EXCLUSIVE: Read An Excerpt from Terry McMillan's New Book, 'I Almost Forgot About You'

Photo by Michael Rowe
Terry McMillan's invented folks become real-life friends in our heads and hearts. She does it once again with her new novel, I Almost Forgot About You. Read an exclusive excerpt here.

Whether it's Mildred from Mama (NAL), Savannah, Gloria, Bernadine and Robin from Waiting to Exhale (Signet) and Getting to Happy (Signet), the Price family from A Day Late and a Dollar Short (NAL) or so many others, Terry McMillan's invented folks become real-life friends in our heads and hearts. She does it once again with Georgia Young, a Bay Area optometrist revisiting her past to move forward with her future. Here, in this exclusive excerpt from I Almost Forgot About You (Crown, $27), we check in on the wise doctor, who is slowly checking out on life.

 

It's another exciting Friday night, and I'm curled up in bed—alone, of course—propped up by a sea of pillows, still in my lab coat, the sash so taut it's suffocating the purple silk dress beneath it, but I don't care. After a grueling day of back-to-back patients, I'm a few minutes away from being comatose, but I'm also hungry, which is why I'm channel-surfing and waiting for my pizza to get here. I stop when I come to my favorite standby: Law & Order: Criminal Intent, even though I've seen almost all of them—including the reruns. These days I usually just watch the first five or ten minutes, long enough to see Detective Goren stride onto the crime scene in his long trench coat, tilt his head to the side while he puts on those rubber gloves, rub the new growth on that beautiful square chin and bend down to study the victim. It's at this moment, before he utters a word, when I usually pucker up, blow him a kiss and then change the channel. I've lusted over Detective Goren and yearned to be held against shoulders like his long before my second marriage bottomed out.


Truth be told, over the years I've fallen in love every Wednesday with Gary Dourdan's lips as CSI Warrick Brown, and even though I was no Trekkie, Avery Brooks's deep baritone and sneaky smile made me say "Yes" aloud to the TV. I also let myself be seduced for hours in dark theaters, hypnotized by Benicio del Toro's dreamy eyes, even though he was a criminal. By Denzel's swagger when he was a slick gangster. Brad Pitt as a sexy young thief. Ken Watanabe as the most sensual samurai I wanted to ride on a horse with, and I wanted to be a Black geisha and torture him until I finally let him have all of me.


I hate to admit it, but if I had the energy, I'd kill to have sex with the first one who walked into my bedroom tonight. I'd let him do anything he wanted to do to me. It's been centuries since I've had sex with a real man, and I'm not even sure I'd remember what to do first should I ever get so lucky again. In fact, I think I'd be too uncomfortable, not to mention scared of getting all touchy-feely, and don't even get me started on him seeing me naked. Hell, this is why I sleep with the remote.

 


When I hear the doorbell, I glance over at the broken blue clouds inside the clock on the night table. I've been waiting 40 minutes for this pizza, which means they're going to owe me a free one! I roll off the bed on my side, even though the other side has been empty for years. I walk over to the door and yell, "Be right there!" Then I grab my wallet out of my purse and beeline it to the front door, because I'm starving. That is so not true. I'm just a little hungry. I'm trying to stop lying to myself about little things. I'm still working on the big ones.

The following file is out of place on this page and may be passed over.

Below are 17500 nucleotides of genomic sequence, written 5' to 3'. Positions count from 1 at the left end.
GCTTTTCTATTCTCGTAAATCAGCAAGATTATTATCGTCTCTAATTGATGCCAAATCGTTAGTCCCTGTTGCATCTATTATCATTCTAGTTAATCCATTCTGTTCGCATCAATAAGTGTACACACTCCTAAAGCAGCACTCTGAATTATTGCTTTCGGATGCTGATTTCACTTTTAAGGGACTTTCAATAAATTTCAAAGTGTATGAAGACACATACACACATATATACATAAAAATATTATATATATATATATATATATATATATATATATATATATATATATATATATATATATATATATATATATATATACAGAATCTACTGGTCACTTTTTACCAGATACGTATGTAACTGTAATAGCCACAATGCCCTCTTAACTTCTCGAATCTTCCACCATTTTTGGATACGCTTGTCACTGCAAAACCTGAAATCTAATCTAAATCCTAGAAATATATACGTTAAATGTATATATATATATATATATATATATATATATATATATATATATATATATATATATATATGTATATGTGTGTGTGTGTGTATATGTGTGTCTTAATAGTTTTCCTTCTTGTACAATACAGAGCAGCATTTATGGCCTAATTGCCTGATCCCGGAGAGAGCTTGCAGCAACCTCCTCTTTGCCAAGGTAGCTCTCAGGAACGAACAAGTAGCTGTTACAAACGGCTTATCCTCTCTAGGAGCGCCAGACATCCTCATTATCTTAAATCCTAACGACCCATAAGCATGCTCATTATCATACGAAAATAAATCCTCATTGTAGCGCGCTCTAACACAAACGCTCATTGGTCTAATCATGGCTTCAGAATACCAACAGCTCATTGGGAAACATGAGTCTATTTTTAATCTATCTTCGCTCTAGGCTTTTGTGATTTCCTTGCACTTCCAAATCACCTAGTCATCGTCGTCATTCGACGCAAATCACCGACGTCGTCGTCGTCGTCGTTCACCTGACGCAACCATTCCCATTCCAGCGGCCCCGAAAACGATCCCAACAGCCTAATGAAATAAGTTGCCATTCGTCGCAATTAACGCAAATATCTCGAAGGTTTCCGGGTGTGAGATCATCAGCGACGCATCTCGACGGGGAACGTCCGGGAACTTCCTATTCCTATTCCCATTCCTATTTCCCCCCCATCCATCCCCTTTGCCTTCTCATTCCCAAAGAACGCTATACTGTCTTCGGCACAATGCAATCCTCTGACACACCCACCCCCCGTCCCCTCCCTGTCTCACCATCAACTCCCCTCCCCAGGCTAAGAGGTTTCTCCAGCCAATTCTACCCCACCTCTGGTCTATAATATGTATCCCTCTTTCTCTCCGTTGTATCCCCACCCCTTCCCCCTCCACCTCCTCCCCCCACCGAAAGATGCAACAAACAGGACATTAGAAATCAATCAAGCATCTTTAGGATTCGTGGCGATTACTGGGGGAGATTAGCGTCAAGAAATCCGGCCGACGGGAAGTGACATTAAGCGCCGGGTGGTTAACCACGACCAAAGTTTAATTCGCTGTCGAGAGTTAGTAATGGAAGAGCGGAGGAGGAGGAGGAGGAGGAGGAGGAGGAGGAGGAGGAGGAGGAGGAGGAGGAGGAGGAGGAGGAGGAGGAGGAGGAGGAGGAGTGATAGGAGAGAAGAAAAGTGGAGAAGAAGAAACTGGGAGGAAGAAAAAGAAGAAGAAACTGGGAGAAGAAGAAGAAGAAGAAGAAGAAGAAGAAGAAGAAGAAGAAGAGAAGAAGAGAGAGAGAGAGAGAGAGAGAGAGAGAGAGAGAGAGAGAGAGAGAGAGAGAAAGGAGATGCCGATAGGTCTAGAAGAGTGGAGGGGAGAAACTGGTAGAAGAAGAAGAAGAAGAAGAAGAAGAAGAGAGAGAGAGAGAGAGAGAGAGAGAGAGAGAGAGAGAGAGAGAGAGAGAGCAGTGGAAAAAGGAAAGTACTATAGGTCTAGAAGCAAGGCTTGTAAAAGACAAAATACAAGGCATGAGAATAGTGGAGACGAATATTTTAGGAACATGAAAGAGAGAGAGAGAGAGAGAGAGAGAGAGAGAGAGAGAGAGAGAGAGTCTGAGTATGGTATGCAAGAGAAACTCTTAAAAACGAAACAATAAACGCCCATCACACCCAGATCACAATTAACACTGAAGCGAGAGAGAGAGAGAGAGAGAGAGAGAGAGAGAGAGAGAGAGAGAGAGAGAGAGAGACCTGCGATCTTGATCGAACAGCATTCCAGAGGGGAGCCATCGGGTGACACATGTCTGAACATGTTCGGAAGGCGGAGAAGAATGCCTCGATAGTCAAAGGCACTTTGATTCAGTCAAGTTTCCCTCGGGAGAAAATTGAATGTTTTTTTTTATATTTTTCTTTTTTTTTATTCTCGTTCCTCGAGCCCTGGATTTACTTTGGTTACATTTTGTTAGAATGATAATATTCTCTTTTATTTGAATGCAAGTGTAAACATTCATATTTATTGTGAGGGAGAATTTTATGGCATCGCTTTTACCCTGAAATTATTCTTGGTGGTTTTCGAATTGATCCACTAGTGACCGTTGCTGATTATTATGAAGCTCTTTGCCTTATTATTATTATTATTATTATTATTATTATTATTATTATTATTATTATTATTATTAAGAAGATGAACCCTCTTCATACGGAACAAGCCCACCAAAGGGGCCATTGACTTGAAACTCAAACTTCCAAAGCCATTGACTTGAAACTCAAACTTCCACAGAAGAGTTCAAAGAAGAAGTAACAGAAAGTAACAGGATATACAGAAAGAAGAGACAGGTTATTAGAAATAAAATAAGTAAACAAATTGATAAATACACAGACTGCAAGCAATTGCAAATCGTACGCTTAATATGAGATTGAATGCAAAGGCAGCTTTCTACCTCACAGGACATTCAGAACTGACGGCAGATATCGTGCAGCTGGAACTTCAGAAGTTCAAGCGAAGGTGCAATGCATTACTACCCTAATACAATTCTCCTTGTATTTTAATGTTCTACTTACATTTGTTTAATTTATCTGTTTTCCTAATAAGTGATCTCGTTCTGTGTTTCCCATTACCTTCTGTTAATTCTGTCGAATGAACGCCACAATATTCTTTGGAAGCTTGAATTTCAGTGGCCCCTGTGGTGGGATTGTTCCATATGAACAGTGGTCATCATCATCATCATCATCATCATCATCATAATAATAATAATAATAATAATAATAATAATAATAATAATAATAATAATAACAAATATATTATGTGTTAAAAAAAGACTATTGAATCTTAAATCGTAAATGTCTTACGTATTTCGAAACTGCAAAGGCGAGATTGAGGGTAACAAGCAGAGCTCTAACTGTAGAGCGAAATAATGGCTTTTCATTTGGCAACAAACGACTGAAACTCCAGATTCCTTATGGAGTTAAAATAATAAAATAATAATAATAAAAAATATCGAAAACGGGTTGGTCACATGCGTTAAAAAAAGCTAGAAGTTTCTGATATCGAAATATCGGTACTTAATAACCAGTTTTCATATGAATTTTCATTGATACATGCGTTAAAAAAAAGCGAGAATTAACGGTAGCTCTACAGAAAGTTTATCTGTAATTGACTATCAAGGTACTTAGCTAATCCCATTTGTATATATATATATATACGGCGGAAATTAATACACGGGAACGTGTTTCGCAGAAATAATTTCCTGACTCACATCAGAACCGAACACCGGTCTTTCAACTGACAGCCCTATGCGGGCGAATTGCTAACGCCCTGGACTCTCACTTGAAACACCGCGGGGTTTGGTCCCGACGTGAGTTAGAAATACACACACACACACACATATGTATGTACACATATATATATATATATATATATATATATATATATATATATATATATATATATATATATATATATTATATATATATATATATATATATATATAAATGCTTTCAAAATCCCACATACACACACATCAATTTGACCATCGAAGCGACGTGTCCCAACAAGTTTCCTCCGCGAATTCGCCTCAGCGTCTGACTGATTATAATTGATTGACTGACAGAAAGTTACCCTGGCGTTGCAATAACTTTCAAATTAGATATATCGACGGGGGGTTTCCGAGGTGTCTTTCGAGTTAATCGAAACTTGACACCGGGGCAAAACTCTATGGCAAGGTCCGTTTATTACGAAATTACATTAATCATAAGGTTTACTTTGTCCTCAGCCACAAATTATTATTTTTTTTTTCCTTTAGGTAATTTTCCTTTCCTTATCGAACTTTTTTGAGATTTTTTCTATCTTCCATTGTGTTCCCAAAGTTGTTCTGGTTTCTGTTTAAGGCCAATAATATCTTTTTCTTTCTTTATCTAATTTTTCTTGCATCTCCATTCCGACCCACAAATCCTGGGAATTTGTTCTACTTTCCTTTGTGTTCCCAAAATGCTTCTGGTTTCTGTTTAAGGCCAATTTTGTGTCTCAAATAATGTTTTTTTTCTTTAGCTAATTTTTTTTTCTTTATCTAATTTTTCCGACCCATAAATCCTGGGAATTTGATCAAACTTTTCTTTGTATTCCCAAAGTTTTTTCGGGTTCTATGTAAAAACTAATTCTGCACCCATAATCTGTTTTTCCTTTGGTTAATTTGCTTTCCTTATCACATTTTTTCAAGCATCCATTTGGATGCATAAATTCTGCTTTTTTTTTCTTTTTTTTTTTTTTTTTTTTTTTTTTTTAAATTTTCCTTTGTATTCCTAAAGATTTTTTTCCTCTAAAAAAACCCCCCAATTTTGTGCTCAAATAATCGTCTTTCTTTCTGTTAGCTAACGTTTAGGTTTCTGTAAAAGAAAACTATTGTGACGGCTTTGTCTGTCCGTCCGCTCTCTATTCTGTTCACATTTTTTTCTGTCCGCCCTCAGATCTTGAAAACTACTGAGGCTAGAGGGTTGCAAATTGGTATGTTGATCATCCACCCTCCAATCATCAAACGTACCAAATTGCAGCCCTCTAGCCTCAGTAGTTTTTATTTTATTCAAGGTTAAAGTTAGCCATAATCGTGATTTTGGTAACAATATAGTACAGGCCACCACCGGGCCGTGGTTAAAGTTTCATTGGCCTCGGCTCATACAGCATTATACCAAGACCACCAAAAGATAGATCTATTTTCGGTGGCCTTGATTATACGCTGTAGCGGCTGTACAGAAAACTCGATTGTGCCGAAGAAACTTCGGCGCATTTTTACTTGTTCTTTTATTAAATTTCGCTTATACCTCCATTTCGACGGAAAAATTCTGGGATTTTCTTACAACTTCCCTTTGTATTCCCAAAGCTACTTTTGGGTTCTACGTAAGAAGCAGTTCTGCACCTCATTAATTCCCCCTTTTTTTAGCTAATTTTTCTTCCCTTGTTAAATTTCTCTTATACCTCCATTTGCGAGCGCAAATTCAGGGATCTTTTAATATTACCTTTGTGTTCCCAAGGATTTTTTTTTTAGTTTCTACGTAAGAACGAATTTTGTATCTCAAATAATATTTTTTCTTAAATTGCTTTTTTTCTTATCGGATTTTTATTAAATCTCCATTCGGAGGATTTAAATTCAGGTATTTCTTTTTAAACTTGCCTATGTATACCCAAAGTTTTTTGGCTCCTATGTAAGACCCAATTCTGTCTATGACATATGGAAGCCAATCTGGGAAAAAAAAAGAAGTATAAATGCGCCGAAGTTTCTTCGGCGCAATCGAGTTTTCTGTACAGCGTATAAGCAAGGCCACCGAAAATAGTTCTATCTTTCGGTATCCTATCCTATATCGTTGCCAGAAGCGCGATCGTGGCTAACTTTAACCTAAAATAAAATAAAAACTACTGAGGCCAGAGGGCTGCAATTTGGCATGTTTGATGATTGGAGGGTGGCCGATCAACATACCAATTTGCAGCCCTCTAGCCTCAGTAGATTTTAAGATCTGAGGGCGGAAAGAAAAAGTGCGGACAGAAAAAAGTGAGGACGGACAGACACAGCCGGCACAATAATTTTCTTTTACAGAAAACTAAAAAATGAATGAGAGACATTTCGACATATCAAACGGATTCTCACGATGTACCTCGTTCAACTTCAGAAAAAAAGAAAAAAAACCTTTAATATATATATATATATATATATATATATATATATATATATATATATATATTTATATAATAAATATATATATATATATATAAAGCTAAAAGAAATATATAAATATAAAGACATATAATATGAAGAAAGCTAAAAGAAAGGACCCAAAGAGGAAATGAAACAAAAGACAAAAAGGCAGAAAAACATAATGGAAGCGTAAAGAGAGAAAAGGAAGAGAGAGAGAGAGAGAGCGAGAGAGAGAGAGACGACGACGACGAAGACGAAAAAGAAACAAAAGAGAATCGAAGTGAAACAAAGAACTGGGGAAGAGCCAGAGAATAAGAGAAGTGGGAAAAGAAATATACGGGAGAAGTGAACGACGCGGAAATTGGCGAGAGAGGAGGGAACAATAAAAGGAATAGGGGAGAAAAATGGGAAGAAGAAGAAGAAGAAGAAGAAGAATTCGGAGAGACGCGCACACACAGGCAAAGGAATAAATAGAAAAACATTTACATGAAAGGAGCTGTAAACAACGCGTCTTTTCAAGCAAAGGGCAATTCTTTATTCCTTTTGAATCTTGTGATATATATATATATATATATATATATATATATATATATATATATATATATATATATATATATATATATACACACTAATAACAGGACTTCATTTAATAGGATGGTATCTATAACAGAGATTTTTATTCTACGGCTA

I open the door, and standing there sweating is a young Black kid who can't be more than 18. His head looks like a small globe of shiny black twists that I know are baby dreadlocks. His cheeks are full of brand-new zits. His name tag says "Free."
"I'm so sorry for the delay, ma'am. There was a accident at the bottom of the hill, and I couldn't get up here, so this one's on the house."


He looks so sad, and I'm wondering if the price of this pizza is going to be deducted from his little paycheck, but I dare not ask.
"I don't mind paying for it," I say. "It wasn't your fault there was an accident." I take the pizza from him and set it on the metal stairwell.


"That's real thoughtful of you, but I'm just glad this is my last delivery for the night," he says, leaning to one side as if he's pretending not to look behind me, but of course he is. "This a real nice crib you got here. I ain't never seen no yellow floors before. It's downright wicked."


"Thanks," I say, and hand him a twenty.


He looks as if he's in shock. "Like I said, ma'am, this pizza is on the house, and I also got some drink coupons you can have, too," he says, pulling them out of the pocket of his red shirt.


"It's a tip," I say. "Is your real name Free?"


"Yes, ma'am."


"How do you feel about it?"


"I dig it. I get asked all the time about it."


"So how old are you, Free?"


"I'm 18." He's still staring at the twenty but then quickly shoves it inside the back pocket of his jeans in case I come to my senses and change my mind.


"Are you in college?" I'm hoping he says yes and that he's taking English so one day soon he'll stop saying ain't.


"Almost. That's why I'm working. You really giving me this whole twenty?"


I nod. "Do you know what you want to major in?"


"Mechanical engineering," he says with certainty.


"That's great."


"Your husband rich?"


"What makes you think I'd have to have a husband to be rich?"


"Everybody that live up in these hills is. Even them two dykes that live next door. And they married."


"Those dykes aren't just my neighbors, they're also my friends, and they're lesbians."


"A'right. My bad," he says, flinging his arms up like Don't shoot. "I didn't mean no harm."


"I know. Anyway, I'm divorced. And I'm not rich. But I also don't struggle."


"You cleaned him out, then, huh?"


"No."


Then he gives me the once-over. "You some kind of doctor?"


I look down at my lab coat. "Yes. I'm an optometrist."


"Which one is that?"


"I help people see clearly," I say, so as not to complicate it.


"Who helps you?" he asks with a smile, which throws me off completely. What a loaded question to ask a woman old enough to be his grandmother. "Just fooling with you, Dr. Young. No disrespect intended."


"None taken, Free."


Who helps me see? See what?


"Cool. Well, look, I gotta dash and get this car back to my cousin, but major thanks for the mega-tip, and I have to say it's nice somebody Black gave it to me. Most of the White folks up here ain't big on tipping, except for them lesbians."